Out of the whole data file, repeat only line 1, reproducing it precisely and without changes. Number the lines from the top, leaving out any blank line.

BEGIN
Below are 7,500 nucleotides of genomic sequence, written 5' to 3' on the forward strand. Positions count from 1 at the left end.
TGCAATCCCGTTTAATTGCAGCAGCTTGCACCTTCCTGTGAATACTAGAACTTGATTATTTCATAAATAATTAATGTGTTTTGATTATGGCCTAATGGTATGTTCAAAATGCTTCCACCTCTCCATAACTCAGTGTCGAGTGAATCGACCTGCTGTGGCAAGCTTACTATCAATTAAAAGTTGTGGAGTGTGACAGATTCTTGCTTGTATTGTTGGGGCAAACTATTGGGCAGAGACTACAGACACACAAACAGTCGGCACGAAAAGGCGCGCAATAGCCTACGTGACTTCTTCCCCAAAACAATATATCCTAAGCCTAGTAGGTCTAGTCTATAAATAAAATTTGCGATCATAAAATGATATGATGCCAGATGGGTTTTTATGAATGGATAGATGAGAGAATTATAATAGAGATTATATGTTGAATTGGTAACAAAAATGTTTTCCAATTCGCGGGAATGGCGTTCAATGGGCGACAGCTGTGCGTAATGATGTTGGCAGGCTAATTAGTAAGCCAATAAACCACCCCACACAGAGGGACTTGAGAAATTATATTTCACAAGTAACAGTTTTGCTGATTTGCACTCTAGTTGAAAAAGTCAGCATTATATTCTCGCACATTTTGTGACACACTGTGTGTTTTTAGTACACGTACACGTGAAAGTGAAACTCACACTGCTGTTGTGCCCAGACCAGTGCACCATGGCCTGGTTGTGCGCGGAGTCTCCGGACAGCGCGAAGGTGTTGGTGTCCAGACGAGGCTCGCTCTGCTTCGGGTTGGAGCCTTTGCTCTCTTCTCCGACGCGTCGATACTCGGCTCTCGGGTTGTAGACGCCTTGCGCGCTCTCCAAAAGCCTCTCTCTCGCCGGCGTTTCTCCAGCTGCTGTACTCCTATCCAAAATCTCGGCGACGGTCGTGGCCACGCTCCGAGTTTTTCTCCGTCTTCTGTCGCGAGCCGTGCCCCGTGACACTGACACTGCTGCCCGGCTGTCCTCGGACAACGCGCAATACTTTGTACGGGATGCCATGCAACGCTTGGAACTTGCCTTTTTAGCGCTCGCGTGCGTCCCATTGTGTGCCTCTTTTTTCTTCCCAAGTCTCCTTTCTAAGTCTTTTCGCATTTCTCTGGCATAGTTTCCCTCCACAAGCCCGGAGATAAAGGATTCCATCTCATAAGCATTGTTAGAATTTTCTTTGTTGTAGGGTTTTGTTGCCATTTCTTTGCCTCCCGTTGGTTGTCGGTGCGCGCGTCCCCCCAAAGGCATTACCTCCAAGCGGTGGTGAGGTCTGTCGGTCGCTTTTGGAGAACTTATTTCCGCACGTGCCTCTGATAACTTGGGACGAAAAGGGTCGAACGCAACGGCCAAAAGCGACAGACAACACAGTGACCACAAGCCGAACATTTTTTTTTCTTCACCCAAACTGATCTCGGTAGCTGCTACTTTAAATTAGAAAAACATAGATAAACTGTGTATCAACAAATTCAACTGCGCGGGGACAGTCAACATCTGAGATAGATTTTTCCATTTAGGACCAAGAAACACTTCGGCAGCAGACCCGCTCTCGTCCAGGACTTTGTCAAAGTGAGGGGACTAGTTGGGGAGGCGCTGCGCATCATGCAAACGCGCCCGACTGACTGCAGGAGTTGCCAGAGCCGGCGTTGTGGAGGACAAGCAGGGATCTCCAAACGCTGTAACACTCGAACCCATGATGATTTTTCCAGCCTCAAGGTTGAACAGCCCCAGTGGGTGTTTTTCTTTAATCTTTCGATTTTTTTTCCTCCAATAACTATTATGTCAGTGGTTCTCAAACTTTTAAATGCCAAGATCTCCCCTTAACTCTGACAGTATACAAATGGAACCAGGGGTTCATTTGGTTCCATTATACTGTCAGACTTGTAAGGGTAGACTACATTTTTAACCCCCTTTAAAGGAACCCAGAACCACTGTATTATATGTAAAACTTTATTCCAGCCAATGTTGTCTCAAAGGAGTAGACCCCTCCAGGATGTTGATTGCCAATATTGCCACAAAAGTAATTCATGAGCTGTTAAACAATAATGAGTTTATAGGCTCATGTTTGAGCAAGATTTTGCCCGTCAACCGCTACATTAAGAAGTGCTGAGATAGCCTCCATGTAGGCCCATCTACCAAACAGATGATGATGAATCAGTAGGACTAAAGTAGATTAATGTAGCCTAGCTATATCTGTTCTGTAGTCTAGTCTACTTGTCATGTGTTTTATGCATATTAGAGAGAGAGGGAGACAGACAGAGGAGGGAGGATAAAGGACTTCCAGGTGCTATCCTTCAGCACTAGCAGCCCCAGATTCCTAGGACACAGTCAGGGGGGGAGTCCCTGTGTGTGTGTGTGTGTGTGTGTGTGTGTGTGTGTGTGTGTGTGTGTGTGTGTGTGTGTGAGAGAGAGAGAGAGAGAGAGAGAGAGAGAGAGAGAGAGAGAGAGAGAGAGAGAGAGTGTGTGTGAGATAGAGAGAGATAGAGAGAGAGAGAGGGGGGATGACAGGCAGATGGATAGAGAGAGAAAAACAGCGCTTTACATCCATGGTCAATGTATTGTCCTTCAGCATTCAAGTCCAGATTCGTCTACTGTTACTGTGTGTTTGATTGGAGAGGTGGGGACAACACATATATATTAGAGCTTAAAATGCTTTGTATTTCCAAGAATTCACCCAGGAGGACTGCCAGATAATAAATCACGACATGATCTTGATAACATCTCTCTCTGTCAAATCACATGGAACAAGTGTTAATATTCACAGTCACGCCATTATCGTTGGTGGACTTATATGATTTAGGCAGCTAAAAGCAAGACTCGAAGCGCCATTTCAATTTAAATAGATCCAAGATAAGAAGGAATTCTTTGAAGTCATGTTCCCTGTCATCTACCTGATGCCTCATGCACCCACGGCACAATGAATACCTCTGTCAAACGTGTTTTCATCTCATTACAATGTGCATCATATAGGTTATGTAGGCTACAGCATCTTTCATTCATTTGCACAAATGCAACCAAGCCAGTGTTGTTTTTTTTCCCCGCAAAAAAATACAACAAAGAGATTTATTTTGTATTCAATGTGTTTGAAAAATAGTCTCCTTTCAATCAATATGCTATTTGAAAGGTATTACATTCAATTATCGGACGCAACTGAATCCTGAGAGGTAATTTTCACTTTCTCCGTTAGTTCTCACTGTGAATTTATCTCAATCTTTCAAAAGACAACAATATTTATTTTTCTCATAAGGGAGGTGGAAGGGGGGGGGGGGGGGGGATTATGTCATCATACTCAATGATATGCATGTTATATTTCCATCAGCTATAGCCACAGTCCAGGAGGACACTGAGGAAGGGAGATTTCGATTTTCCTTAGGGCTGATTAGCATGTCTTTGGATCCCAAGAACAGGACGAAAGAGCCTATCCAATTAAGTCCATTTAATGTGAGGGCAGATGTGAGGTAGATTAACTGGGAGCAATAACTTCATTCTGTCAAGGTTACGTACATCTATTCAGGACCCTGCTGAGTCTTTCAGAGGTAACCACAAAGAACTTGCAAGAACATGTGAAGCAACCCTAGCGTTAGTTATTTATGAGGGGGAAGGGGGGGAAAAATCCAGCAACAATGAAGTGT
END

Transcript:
Below are 7,500 nucleotides of genomic sequence, written 5' to 3' on the forward strand. Positions count from 1 at the left end.